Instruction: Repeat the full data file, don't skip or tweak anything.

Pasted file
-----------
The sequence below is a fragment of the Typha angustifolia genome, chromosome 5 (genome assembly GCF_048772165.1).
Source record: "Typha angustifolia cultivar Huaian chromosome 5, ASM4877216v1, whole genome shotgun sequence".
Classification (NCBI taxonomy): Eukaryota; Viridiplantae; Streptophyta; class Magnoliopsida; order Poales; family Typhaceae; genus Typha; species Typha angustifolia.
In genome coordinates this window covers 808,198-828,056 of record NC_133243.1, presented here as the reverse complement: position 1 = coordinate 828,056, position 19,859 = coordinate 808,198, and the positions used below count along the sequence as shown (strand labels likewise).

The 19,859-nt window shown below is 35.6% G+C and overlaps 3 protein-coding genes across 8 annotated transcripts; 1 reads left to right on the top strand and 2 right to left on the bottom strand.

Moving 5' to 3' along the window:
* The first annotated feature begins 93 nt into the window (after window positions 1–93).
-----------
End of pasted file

The sequence below is a fragment of the Typha angustifolia genome, chromosome 5 (genome assembly GCF_048772165.1).
Source record: "Typha angustifolia cultivar Huaian chromosome 5, ASM4877216v1, whole genome shotgun sequence".
Classification (NCBI taxonomy): Eukaryota; Viridiplantae; Streptophyta; class Magnoliopsida; order Poales; family Typhaceae; genus Typha; species Typha angustifolia.
In genome coordinates this window covers 808,198-828,056 of record NC_133243.1, presented here as the reverse complement: position 1 = coordinate 828,056, position 19,859 = coordinate 808,198, and the positions used below count along the sequence as shown (strand labels likewise).

The 19,859-nt window shown below is 35.6% G+C and overlaps 3 protein-coding genes across 8 annotated transcripts; 1 reads left to right on the top strand and 2 right to left on the bottom strand.

Moving 5' to 3' along the window:
* The first annotated feature begins 93 nt into the window (after window positions 1–93).